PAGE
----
Parents get at-home lessons on bringing up baby

Missouri’s own Parents as Teachers program gives insight on childhood development
Friday, February 2, 2007 | 12:00 a.m. CST; updated 1:03 a.m. CDT, Monday, July 21, 2008

Once a month, 2-year-old Ella Cleppe gets a visit from one of her favorite people. They sing songs, read books, play with toys and talk about their favorite things.

Ella’s friend is named Claudia Jensen. As a certified parent educator with Columbia Parents as Teachers, she’s been visiting Mike and Gretchen Cleppe since Ella was born.

When she visits, Jensen gets down on the Cleppes’ living room floor to play with Ella, introducing the couple to fun, age-appropriate activities they can play with their daughter to help her learn and grow. She conducts regular health and developmental screenings and lets the Cleppes know what to expect at every age level.

As teachers at Jefferson Junior High School, Gretchen and Mike Cleppe are happy to take a break from teaching and learn for a change.

“Ella gets really excited when Claudia visits,” Mike Cleppe says. “But it’s great for us as parents because it give us ideas, skills to work toward.”

Last year, Columbia’s parent educators visited 3,057 families in the school district. According to Parents as Teachers coordinator Belinda Masters, a parent survey conducted last summer showed 94 percent of those families found the support of their parent educator to be “very helpful.”

Parents as Teachers — for which Gov. Matt Blunt said he would recommend a $2 million funding increase for next year — offers parents like the Cleppes more than regular home visits and instruction.

The program has several components, including child health and developmental screenings, infant massage classes and outreach to teen parents in Columbia high schools, Masters says. In Columbia, Parents as Teachers hosts regular “big events” and group meetings for families and collaborates with several city departments and civic organizations.

The Parents as Teachers early education program is a Missouri original, one of the state’s most successful exports to other states and countries. It was piloted in four Missouri school districts in 1981 and since then has served more than half a million Missouri families and has been modeled in 44 states and several foreign countries, such as China.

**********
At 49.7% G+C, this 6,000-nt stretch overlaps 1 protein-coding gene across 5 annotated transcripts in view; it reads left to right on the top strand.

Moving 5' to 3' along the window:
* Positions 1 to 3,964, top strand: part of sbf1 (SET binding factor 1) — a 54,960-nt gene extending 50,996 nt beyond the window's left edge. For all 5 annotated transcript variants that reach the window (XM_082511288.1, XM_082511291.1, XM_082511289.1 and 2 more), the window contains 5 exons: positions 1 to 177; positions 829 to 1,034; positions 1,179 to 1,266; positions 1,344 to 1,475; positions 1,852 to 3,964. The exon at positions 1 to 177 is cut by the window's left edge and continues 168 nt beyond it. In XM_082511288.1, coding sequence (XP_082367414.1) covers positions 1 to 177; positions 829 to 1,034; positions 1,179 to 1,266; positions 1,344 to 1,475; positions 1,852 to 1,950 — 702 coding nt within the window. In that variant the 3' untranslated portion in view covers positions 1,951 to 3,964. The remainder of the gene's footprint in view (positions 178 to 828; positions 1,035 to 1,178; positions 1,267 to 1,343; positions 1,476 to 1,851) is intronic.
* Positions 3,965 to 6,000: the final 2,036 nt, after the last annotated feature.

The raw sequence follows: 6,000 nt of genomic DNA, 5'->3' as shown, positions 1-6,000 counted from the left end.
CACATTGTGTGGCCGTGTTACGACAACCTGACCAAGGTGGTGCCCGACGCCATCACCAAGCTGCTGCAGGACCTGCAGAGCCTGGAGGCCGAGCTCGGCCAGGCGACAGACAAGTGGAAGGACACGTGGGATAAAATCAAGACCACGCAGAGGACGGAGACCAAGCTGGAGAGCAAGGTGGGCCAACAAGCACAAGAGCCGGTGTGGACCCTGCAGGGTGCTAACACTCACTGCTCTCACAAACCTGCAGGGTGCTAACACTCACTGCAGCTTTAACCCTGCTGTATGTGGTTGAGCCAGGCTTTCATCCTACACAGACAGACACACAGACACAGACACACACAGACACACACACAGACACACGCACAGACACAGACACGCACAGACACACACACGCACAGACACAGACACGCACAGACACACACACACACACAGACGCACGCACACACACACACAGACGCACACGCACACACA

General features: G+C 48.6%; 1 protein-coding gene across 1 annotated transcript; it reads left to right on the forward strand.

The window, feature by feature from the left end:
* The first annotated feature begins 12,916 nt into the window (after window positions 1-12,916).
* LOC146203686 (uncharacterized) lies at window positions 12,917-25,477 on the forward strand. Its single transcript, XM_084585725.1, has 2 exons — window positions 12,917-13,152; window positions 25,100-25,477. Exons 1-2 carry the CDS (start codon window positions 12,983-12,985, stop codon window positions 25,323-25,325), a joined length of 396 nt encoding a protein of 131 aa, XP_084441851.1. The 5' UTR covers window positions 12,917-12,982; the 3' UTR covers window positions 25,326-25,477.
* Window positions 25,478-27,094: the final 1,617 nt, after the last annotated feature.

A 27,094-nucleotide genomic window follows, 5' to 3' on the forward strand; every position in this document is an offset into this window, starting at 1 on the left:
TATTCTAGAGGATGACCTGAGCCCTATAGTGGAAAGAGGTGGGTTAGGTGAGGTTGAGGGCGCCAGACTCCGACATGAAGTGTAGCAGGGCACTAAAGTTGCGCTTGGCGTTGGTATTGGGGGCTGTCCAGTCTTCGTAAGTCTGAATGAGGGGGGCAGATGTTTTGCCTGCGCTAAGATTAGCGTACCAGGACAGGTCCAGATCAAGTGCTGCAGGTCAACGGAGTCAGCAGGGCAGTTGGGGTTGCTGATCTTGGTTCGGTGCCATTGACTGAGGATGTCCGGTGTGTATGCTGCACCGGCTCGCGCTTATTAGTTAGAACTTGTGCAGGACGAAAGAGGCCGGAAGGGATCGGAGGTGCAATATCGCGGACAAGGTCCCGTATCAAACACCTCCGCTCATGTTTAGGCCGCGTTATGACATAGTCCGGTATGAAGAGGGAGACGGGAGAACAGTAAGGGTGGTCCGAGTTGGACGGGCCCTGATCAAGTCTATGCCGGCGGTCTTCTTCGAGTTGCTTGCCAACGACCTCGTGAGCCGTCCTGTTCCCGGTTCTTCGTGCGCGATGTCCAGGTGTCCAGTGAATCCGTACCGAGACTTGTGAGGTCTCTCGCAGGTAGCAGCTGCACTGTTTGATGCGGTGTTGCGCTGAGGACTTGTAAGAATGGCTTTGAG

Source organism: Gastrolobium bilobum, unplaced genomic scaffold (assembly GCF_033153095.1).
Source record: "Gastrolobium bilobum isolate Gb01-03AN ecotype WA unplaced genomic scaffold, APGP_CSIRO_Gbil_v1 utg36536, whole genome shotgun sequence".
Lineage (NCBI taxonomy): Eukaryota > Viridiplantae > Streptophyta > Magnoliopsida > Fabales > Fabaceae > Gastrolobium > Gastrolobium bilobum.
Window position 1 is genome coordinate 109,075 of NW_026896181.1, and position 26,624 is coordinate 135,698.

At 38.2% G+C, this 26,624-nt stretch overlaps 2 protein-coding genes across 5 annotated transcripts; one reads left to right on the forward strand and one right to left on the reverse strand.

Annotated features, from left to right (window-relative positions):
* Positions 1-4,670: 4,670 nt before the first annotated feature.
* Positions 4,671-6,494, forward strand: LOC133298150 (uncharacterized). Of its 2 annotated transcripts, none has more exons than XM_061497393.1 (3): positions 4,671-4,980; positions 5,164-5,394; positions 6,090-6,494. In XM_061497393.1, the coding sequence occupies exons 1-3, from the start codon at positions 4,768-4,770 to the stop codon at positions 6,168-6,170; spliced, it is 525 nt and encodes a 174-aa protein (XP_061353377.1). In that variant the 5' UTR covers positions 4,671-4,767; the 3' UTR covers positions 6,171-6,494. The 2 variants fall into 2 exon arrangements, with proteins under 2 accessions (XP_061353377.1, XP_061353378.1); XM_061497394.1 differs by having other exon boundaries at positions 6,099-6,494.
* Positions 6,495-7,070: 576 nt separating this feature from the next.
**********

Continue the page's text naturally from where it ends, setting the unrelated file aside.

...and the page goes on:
On Jan. 9, Blunt, who participates in Parents as Teachers with his wife, Melanie, and 2-year-old son, Branch, , announced his recommendation for the $2 million increase in funding for the program. If the funding increase becomes law, Masters expects the state to designate the new dollars into expanded service for families. “Last year,” she says, “the $1 million increase meant we could give our 3-, 4- and 5-year-olds one additional visit per year, so I expect this year if we get an increase we will be able to reach more families or expand our number of home visits again.”

Columbia’s Parents as Teachers employs 40 certified parent educators, most of whom work part time. Two of them are fluent in Spanish and visit 80 Spanish-speaking families in the Columbia school district.

Parent educators go through extensive training in “Born to Learn” curriculum, participate in a mentoring program and make what Masters calls “quite a commitment, training-wise” before they are certified and ready to make home visits. After certification, parent educators must complete between 10 and 20 hours of continuing education each year.

Jensen is in her 12th year as a parent educator and makes about 15 hour-long home visits each week to families from pregnancy until kindergarten.